Your Communications with Your Attorney are Always Privileged… Right? Wrong.

Lindsey Brown

Share Post:

Your communications with your attorney are always privileged… right? Wrong.

While the attorney-client privilege is one of the oldest and most sanctified of privileges, it is not without exceptions. Nowadays, when you communicate with a family law attorney, an attorney assisting you with estate planning, or an attorney representing you in a civil case, you are often doing so via email. But you can unintentionally waive the privilege if you communicate with your lawyer from your work email address, or even from a personal email address accessed on your work computer.

Employers who pay for the email domain, and who provided the work computer, are entitled to access those domains and devices, and all communications contained there. This is especially true for companies who have a published policy on how employees should use their work devices and accounts. Courts have held that employees who email with their attorneys from their work email address had no reasonable expectations of privacy to those communications, and the privilege was therefore waived.[1]

If the matter ends in litigation, the Court may consider factors such as:

  1. Does the company maintain a policy banning personal use on company-provided devices?
  2. Does the company monitor the use of the employee’s computer or email?
  3. Do third parties (such as IT companies) have a right of access to the computer or emails?
  4. Did the company notify the employee, or was the employee aware, of the use and monitoring policies.[2]

The Court will use factors such as these to determine if the employee had a reasonable expectation of privacy. If not, the privilege may be deemed waived.

For employees, the safest course of action is to communicate with your attorney via your personal email on your own device, over the phone, or in-person. For employers, it is essential to have a robust policy detailing the expectations of employees when it comes to use of work emails and computers. And for lawyers, it is important to note which email address your clients’ messages come from, as you may have an ethical duty[3] to advise your client about the risks associated with the possible loss of attorney-client privilege in these types of situations. [4]

[1] See Miller v. Zara USA, Inc., 56 N.Y.S.3d 302 (App.Div.Sup.Ct. NY, First Dept. June 6, 2017).

[2] See In re Asia Glob. Crossing, Ltd., 322 B.R. 247, 257 (Bankr. S.D.N.Y. 2005).

[3] Rule 1.6(c) – “[a] lawyer shall make reasonable efforts to prevent the inadvertent or unauthorized disclosure of, or unauthorized access to, information relating to the representation of a client.”

[4] ABA Comm. on Ethics and Prof’l Responsibility, Formal Op. 11-459: Duty to Protect the Confidentiality of E-mail Communications with One’s Client, www.americanbar.org/content/ dam/aba/administrative/professional_ responsibility/11_459_nm_formal_opinion. authcheckdam.pdf.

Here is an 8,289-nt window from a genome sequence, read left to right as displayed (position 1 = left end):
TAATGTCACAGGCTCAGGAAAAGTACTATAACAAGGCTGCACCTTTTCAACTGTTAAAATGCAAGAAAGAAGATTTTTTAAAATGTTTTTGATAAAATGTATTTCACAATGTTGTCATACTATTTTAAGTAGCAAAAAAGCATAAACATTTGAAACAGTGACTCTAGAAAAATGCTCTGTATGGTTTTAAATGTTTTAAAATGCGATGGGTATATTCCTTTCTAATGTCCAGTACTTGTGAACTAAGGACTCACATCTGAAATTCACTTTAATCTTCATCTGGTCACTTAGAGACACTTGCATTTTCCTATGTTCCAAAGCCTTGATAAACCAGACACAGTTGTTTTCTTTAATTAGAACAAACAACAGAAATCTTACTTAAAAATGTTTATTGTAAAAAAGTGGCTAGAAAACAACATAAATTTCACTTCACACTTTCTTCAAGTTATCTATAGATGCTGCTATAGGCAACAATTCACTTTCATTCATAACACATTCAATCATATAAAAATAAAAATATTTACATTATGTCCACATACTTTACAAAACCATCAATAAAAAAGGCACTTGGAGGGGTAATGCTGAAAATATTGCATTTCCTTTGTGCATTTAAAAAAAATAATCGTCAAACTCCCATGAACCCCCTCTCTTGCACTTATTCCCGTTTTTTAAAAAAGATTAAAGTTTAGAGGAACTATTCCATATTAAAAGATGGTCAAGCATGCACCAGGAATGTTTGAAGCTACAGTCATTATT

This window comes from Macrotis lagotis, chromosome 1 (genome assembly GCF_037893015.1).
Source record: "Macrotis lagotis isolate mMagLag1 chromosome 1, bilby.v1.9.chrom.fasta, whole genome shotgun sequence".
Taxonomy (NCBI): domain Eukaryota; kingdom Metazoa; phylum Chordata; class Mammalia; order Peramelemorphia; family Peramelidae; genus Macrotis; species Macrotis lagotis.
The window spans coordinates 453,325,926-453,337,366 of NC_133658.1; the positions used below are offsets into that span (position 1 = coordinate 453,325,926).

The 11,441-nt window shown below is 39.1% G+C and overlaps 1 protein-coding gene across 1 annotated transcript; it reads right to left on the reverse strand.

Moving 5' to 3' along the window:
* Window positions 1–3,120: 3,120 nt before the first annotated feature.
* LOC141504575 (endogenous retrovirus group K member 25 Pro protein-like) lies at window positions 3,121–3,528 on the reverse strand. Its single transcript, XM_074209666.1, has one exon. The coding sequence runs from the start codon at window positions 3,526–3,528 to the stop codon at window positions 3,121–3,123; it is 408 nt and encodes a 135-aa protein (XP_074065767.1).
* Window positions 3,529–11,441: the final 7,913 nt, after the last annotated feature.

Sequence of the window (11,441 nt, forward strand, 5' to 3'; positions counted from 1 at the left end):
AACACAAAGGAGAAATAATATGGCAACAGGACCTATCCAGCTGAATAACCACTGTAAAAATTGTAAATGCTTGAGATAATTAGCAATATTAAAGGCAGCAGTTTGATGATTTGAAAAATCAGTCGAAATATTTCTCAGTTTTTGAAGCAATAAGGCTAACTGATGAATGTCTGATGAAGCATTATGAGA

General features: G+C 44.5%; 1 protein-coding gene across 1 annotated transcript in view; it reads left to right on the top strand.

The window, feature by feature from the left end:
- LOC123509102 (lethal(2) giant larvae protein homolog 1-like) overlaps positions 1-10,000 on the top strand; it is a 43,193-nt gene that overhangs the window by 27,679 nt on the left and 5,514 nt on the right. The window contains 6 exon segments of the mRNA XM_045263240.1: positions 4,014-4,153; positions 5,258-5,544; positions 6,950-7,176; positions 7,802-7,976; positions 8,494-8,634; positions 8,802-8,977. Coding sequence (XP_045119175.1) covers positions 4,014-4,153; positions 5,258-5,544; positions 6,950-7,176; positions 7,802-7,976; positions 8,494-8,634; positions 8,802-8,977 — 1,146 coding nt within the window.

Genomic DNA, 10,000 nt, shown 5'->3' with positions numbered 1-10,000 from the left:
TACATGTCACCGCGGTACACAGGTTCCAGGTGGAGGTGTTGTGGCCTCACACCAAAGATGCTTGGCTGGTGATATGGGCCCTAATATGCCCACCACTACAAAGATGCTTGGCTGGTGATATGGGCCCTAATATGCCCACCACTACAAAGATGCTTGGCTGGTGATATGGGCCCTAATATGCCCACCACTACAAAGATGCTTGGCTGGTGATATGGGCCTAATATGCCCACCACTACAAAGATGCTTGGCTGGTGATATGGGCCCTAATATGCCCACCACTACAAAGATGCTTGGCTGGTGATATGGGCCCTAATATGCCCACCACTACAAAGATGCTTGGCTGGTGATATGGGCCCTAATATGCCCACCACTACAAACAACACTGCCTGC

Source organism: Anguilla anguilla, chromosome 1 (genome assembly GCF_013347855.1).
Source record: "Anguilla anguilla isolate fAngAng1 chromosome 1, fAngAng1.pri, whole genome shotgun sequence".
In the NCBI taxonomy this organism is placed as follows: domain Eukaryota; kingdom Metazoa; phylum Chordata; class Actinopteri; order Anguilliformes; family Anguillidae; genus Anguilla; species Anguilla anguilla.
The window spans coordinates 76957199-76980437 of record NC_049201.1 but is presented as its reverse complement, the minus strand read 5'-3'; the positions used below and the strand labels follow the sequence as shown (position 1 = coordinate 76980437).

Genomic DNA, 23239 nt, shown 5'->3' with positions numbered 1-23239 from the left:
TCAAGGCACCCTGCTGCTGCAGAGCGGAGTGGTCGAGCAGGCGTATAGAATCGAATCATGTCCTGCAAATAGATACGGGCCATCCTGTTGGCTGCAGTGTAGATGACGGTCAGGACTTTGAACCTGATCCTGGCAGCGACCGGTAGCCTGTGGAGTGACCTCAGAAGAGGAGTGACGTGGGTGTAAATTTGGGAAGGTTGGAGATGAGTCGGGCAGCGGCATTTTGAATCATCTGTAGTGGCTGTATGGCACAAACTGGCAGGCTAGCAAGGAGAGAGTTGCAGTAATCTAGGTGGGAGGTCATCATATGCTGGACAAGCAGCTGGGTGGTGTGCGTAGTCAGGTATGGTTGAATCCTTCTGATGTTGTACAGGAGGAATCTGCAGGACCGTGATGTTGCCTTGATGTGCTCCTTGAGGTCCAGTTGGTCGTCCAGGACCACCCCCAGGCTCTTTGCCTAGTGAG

ABOUT THE AUTHOR

PARTNER

Lindsey is a litigation partner and mom to her one-and-a-half-year-old daughter. Lindsey is proud to work at Milgrom & Daskam, where being a parent and an attorney is celebrated and encouraged. Milgrom & Daskam works to support its working parents by fostering dialogue and understanding.

More Articles

Employment Law

Colorado’s FAMLI Act

In January 2024, the Colorado Paid Family And Medical Insurance (“FAMLI”) Act went into effect. It was approved by voters in 2020 and provides for up to 12 weeks of paid leave for Colorado employees who qualify. FAMLI benefits apply to those seeking parental leave, medical leave for yourself, medical leave to care for a family member, military family leave, and leave for those who have experienced domestic violence.

Read More »
Work-Life Balance

A D-Day Wake Up Call

Travel and reflection, particularly when it takes us out of our comfort zone, strengthens our ability to empathize with others, improves our self-awareness and helps us better understand our place in the world; both as humans and as lawyers. We return to our roles more informed and better able to connect with our community and serve our clients in an ever more challenging world.

Read More »
Business & Corporate Law

Navigating the SBA’s Collection Efforts on COVID-19 Loans

During the height of the COVID-19 pandemic, the Small Business Administration (SBA) launched various loan programs, such as the Paycheck Protection Program (PPP) and the Economic Injury Disaster Loan (EIDL) program, to support businesses grappling with unprecedented economic challenges. These programs were lifelines for many, providing essential funds to keep businesses afloat. However, as we move forward, the SBA has started to collect on these loans, leading to new challenges and questions for borrowers.

Read More »